When I’ve visited the Steelers’ training camp during the past decade or so, my personal highlight has always been watching Ben Roethlisberger work with his offense. If you can find just the right vantage point near the area where the receivers run their routes, you’ll get a rare opportunity to witness the incredible velocity and accuracy of Big Ben’s passes. Watching the games on TV, or even at the stadium, doesn’t begin to capture what’s happening at ground level when you’re only a few yards away from where the receivers catch the ball. At 36 years of age, No. 7 still has a rocket arm that you’ve got to witness up-close to believe.
At the end of the 2017 regular season, Roethlisberger had compiled 51,065 passing yards, a mark which currently places him at No. 8 on the NFL’s all-time list for quarterbacks. Sometime during the initial part of the 2018 season, Ben will surpass John Elway, a personal hero whose number he proudly wears. Only 410 yards now stand between Roethlisberger and the No. 7 position on the all-time passing list:
- Peyton Manning: 71,940 yards
- Brett Favre: 71, 838 yards
- Drew Brees: 70,445 yards
- Tom Brady: 66,159 yards
- Dan Marino: 61,361 yards
- Eli Manning: 51,682 yards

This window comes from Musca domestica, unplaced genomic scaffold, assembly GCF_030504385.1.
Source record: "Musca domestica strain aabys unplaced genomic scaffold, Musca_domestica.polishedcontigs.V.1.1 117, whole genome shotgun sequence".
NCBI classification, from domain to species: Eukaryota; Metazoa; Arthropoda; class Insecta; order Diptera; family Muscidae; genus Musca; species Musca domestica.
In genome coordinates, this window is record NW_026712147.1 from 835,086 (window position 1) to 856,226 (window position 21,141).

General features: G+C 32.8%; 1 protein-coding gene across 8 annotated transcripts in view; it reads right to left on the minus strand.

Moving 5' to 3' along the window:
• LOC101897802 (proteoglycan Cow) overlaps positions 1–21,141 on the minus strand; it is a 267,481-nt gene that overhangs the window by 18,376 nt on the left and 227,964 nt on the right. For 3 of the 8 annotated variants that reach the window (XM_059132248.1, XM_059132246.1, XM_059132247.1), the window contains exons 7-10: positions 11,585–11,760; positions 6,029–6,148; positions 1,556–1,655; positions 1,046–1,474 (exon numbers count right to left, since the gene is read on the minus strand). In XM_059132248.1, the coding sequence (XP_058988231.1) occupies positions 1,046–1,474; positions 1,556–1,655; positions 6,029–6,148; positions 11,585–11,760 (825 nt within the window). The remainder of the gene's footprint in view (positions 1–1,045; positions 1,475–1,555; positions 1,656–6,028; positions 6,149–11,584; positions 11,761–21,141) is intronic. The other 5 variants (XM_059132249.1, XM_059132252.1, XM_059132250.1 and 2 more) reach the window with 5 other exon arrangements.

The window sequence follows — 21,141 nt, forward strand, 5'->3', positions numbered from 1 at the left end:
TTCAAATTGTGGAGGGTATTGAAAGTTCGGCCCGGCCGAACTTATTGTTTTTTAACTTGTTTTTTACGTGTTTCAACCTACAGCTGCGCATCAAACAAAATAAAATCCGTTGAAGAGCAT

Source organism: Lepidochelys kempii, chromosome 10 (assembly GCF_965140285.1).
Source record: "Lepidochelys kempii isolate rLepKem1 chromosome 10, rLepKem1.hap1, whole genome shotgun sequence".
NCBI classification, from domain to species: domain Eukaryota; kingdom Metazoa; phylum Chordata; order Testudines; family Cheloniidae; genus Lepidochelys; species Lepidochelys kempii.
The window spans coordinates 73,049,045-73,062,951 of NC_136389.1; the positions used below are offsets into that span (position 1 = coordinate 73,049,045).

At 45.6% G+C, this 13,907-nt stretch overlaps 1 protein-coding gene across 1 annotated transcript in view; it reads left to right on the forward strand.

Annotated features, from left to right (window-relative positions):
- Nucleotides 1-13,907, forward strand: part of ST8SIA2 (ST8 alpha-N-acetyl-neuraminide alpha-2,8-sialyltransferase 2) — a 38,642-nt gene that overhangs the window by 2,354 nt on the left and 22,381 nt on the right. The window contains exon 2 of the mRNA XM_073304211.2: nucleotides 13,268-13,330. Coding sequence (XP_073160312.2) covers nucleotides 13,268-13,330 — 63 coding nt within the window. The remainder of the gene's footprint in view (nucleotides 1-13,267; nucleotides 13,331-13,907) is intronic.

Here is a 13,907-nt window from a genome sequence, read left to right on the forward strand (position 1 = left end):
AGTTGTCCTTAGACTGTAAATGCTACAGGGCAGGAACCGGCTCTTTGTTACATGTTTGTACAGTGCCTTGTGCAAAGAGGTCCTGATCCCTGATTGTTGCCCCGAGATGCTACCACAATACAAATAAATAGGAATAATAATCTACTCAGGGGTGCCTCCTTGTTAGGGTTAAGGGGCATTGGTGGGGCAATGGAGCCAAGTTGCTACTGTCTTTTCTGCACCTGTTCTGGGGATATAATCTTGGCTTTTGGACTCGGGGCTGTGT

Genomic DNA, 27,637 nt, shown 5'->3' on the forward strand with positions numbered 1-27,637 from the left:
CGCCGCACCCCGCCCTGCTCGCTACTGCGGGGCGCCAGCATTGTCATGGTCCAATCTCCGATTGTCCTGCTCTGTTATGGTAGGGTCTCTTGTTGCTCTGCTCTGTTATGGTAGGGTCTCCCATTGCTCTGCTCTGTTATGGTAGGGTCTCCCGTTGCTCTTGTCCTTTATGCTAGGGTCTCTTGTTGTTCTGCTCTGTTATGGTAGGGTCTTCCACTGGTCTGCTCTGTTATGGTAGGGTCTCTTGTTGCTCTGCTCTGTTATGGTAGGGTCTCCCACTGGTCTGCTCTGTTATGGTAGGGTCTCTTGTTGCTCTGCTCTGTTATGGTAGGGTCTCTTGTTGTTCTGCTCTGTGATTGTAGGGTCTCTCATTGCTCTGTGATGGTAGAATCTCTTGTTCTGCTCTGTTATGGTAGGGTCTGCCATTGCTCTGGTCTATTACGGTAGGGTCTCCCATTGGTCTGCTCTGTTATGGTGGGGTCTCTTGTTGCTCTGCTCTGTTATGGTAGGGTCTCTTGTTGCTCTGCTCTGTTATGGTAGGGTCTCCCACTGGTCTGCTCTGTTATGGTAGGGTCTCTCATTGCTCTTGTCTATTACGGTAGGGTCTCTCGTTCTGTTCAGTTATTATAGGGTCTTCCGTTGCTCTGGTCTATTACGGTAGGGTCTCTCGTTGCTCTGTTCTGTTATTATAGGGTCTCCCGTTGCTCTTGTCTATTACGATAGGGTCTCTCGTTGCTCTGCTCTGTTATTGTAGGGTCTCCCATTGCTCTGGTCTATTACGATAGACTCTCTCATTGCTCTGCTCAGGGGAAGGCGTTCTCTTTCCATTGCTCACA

- John Elway: 51,475 yards
- Ben Roethlisberger: 51,065 yards
- Philip Rivers: 50,348 yards
- Warren Moon: 49,325 yards
Besides the incentive Ben has had in recent seasons to best the legendary NFL quarterback he admired as a youngster, he’s also locked into ongoing competition with two active quarterbacks, Eli Manning and Philip Rivers. To share recognition as one of the NFL’s Top-5 passers of all time, Ben would also have to surpass Dan Marino before calling it quits. But if Ben continues to play for three more seasons (and he’s able to remain reasonably healthy), that’s certainly an attainable goal. Ben passed for 4,251 yards in 2017, and — given the outstanding receiver corps he’s working with as he embarks on the 2018 regular season — it’s likely he’ll stay well ahead of Rivers and perhaps surpass Manning.
Despite the fact that chasing Drew Brees and Tom Brady — each of whom enjoys a huge advantage in yardage — isn’t in the cards for Ben, finishing his career among the Top-5 all-time NFL passers would cement his legacy as one of the very best ever to play the game. While that’s a fact already known quite well by the faithful of Steelers Nation, we can still root for Ben in his quest to finally drive a stake through the heart of the silly-but-persistent idea that somehow he doesn’t belong among the best of the best.
So when the wide-eyed rookies and free agents show up at St. Vincent College for the opening of the Steelers’ training camp this summer, it’s likely their undivided attention will first be focused on the leader of the pack — a player surely destined to become one of pro football’s immortals. And in the context of this franchise’s storied history, Steelers fans can take pride, not only in supporting one of the greatest football teams of all time, but also in having witnessed the remarkable career of one of the league’s truly elite — yes, elite — quarterbacks.